The cobwebs you swat away in your attic may have found a higher purpose: raw material for new cardiac tissue.
Heart failure remains one of the leading causes of death in the U.S. despite efforts to minimize and prevent damage, which is driving researchers to look for new approaches, resulting in a web of opportunities.
Researchers at Friedrich-Alexander-Universität Erlangen-Nürnberg and their colleagues at the University of Bayreuth in Germany are exploring using an artificial silk protein developed from spider webs to engineer cardiac tissue. Until now, producing protein in sufficient quantities and at a high enough quality to be suitable for engineering cardiac tissue had been impossible, but professor Thomas Scheibel has successfully produced a recombinant silk protein from the webs of garden spiders.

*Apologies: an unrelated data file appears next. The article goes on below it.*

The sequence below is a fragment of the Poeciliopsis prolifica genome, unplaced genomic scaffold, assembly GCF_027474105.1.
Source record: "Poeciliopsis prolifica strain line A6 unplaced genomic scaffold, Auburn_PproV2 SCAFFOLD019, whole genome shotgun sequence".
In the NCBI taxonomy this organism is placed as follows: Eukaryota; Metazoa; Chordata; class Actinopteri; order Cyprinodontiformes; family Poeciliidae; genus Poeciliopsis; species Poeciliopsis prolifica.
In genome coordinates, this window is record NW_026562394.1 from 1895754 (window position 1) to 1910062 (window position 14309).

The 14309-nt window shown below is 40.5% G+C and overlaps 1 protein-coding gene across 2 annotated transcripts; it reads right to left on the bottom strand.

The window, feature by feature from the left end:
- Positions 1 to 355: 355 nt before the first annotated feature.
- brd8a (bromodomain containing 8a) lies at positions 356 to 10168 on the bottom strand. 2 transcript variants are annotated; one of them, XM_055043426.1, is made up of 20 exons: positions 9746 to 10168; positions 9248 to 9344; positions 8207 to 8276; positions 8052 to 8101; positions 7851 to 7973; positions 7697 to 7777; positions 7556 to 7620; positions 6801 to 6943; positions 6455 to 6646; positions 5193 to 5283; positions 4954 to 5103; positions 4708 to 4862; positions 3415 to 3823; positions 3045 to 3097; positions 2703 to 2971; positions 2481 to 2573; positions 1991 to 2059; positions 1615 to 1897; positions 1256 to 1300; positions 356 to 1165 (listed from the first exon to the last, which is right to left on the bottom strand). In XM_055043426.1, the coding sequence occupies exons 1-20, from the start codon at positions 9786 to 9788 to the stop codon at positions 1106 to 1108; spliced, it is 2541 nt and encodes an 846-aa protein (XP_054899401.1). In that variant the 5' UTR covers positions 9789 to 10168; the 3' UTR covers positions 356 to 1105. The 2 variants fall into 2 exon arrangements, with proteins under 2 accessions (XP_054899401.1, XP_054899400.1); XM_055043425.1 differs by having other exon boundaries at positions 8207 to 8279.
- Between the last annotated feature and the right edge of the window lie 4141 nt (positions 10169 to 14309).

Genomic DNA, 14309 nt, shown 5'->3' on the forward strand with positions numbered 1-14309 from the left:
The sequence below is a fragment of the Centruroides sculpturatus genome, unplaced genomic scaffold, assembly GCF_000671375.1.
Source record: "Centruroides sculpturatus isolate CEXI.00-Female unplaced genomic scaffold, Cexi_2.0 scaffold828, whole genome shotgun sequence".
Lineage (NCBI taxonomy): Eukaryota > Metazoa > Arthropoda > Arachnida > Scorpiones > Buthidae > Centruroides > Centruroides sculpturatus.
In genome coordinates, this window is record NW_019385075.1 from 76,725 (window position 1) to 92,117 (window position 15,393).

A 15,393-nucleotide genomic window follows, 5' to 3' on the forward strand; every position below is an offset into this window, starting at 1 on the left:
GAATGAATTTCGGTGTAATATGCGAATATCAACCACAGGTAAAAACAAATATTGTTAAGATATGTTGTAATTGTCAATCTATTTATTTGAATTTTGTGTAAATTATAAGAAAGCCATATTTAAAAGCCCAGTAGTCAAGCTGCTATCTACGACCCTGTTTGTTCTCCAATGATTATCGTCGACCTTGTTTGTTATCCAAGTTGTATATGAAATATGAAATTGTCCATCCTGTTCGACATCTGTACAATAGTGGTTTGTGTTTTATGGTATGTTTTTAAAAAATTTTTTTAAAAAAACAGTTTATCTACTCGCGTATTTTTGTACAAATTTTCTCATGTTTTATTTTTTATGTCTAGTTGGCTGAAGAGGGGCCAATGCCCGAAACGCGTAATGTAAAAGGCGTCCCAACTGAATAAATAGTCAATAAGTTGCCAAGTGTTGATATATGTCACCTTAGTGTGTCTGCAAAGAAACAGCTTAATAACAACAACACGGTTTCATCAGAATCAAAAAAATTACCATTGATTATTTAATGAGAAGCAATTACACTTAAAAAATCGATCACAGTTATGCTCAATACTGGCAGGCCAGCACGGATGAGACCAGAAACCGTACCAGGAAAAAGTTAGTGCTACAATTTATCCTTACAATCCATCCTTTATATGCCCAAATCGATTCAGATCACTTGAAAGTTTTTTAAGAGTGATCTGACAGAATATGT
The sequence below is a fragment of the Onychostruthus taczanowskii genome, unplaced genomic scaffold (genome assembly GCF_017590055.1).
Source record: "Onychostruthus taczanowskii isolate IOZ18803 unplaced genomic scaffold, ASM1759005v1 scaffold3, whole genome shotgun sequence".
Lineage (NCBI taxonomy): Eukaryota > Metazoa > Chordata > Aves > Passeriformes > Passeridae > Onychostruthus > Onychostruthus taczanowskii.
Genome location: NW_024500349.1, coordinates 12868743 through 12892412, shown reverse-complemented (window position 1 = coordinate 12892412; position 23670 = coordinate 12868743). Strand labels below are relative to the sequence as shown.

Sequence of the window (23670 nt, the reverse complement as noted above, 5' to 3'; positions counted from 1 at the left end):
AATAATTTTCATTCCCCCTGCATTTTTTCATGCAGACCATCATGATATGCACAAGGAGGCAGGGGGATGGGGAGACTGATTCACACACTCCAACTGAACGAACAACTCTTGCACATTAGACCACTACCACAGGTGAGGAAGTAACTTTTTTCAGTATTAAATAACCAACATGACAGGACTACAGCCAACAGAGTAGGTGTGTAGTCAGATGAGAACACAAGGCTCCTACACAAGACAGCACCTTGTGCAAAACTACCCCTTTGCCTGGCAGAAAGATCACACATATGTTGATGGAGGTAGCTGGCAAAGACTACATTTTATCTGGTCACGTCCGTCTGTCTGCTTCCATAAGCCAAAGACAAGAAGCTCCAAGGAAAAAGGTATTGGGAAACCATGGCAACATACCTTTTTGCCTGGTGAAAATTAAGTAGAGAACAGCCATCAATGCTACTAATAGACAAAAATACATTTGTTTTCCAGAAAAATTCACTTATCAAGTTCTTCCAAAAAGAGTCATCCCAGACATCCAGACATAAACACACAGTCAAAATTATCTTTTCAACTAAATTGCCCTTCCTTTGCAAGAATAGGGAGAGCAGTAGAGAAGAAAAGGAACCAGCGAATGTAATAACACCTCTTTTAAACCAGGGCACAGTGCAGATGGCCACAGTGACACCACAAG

The research involved applying a thin layer of the silk protein to a glass slide and then layering different types of cells to it, including blood vessel tissue.
When they compared the cells they had created using the artificial silk protein with those similar to the natural environment of cardiac cells, no functional differences were observed.
Their research lays the groundwork for future methods of engineering and even 3-D printing of cardiac tissue. Their findings were published recently in the journal Advanced Functional Materials.